Paterson council refuses to back Great Falls Vista project sewer application | Paterson Times Paterson Times

Paterson council refuses to back Great Falls Vista project sewer application

By Jayed Rahman
Published: February 17, 2016

Mayor Jose "Joey" Torres and others breaking ground on new Paterson vista project.

The city council opted not to endorse a sewer connection application the developer of the Paterson Vista site needs to submit to the New Jersey Department of Environmental Protection (NJDEP) in order to move the $25 million project forward.

In a 6-0 vote on Tuesday night council members came out against the controversial Vistas at the Great Falls steadfastly backed by mayor Jose “Joey” Torres, but detested by environmentalists and supporters of the new national park.

“It’s a complete undermining of the local community,” said Michael Jackson, 1st Ward councilman, in whose area the 13 three-story residential buildings with 156 apartments is being built.

Jackson said he visited the site and was verbally attacked and abused by a construction worker there.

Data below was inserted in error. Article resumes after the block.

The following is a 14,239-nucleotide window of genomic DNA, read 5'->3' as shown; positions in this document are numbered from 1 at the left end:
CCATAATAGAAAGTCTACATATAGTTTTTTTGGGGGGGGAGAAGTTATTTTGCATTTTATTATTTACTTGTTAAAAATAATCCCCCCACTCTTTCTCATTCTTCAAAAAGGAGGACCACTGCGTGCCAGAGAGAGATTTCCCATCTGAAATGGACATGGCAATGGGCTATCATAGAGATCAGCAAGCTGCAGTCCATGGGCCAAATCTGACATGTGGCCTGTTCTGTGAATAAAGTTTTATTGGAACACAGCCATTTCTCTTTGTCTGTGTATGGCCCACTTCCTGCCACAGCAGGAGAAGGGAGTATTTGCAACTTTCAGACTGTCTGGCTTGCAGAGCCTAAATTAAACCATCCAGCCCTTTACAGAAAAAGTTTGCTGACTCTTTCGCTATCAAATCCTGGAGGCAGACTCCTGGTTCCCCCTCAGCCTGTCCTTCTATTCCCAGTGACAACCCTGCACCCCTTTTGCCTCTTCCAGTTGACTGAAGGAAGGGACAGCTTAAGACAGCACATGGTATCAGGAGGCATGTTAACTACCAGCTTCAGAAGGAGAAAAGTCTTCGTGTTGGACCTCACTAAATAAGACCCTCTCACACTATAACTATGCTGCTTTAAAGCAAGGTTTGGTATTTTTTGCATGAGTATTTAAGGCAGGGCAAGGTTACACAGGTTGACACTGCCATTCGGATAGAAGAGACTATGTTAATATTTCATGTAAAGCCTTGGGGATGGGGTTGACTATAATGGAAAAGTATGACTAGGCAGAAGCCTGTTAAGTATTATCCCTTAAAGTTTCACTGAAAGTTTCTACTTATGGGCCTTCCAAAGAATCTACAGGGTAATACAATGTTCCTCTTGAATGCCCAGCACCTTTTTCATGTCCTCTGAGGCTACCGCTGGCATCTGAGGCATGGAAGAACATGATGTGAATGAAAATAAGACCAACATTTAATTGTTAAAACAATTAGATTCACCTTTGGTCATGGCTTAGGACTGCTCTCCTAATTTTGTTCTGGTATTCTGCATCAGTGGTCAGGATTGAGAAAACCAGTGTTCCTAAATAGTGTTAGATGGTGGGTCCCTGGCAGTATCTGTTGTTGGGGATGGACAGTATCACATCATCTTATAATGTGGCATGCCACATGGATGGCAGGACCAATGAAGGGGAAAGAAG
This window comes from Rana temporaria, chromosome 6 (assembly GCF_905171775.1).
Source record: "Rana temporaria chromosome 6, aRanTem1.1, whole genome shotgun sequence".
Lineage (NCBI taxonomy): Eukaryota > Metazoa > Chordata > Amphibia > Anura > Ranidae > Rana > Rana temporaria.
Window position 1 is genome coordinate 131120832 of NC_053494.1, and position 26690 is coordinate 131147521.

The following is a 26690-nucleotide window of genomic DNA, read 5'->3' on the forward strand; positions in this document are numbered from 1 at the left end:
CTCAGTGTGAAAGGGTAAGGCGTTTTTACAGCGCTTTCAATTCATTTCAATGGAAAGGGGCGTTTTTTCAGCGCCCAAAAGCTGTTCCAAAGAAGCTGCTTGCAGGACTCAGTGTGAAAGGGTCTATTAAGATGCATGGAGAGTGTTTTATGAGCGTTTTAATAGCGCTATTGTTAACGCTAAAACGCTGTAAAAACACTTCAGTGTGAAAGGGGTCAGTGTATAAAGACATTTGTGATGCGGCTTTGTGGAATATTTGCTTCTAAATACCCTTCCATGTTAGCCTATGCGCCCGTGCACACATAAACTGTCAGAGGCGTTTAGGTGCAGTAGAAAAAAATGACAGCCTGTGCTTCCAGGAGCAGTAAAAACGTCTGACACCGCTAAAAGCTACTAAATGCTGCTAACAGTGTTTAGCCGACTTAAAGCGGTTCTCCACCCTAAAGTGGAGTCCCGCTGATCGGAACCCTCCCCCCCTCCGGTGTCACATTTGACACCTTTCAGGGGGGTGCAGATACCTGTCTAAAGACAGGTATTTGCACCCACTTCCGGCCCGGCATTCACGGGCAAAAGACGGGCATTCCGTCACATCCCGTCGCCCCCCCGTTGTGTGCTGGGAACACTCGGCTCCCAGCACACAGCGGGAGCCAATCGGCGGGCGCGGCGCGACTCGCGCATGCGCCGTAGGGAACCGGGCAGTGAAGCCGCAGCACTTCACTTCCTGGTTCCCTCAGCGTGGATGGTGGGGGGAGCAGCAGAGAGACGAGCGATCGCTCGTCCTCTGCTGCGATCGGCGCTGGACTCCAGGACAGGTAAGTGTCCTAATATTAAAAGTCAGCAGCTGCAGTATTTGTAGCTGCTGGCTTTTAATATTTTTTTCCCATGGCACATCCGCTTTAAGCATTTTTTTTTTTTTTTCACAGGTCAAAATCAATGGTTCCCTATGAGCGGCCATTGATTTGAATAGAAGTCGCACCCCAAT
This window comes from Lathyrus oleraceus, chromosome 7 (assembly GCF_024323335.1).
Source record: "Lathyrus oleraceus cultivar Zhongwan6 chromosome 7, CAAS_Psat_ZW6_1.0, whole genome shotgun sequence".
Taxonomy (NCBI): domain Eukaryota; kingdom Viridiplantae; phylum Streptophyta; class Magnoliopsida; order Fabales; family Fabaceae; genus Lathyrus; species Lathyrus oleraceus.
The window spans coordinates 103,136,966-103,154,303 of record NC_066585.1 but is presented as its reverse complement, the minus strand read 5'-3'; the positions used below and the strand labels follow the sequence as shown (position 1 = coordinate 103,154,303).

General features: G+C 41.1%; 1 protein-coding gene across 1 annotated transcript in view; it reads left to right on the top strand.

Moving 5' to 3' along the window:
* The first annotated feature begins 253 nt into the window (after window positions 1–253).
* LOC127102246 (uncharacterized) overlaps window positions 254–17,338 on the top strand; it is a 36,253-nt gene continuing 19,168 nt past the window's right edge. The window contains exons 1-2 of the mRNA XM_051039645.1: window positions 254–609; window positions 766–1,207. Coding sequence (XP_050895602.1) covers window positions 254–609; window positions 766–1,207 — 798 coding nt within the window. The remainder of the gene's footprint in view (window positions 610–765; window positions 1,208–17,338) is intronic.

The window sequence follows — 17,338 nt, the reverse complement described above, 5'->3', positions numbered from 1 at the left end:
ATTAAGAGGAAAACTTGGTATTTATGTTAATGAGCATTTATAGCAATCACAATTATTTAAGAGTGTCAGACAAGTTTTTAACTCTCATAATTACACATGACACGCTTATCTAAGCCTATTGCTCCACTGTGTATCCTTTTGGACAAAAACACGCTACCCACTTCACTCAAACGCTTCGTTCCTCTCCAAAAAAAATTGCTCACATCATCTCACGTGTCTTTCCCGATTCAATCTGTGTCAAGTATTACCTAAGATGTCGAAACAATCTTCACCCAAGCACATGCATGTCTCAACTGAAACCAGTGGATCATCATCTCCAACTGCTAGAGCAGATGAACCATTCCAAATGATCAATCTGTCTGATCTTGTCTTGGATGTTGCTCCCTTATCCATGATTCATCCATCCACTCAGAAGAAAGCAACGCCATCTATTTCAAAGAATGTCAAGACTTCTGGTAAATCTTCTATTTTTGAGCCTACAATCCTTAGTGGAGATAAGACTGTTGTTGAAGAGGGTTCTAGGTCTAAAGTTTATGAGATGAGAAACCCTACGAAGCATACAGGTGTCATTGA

Kenneth Morris, councilman at-large, said the design of the buildings remind him of a notorious public housing project that became a crime magnet and was torn down. “It reminds me of the of the Alexander Hamilton projects that we took down,” said Morris. “They are literally just square buildings.”

Law director Domenick Stampone warned council members to consider the application on its engineering merits.

“Albeit it’s a sewer connection, if the council does not approve this particular application this project does not move forward,” said Morris. He then focused his remarks on the engineering aspects of the project.

Morris said he was not comfortable with the city engineer’s recommendation of this project. He said he will need the engineer to appear before the council to answer questions.

Alex Mendez, councilman at-large, worried the development violates the city’s agreement with the National Park Service. The federal government has said in a letter to the mayor project will “degrade” the Great Falls National Park and urged him to use his authority to suspend approval for the development.

Torres after ignoring the calls to cancel the project convened a three-day meeting with various concerned parties to hammer out a compromise. The first day of those talks was yesterday. Stampone said “positive” progress is happening at the talks.

Torres received a $1,050 campaign contribution from the developer Green Tree Development Group last year, according to campaign filings.

There’s also a lawsuit filed by the Friends of the Great Falls to kill the project at 1 Jasper Street.

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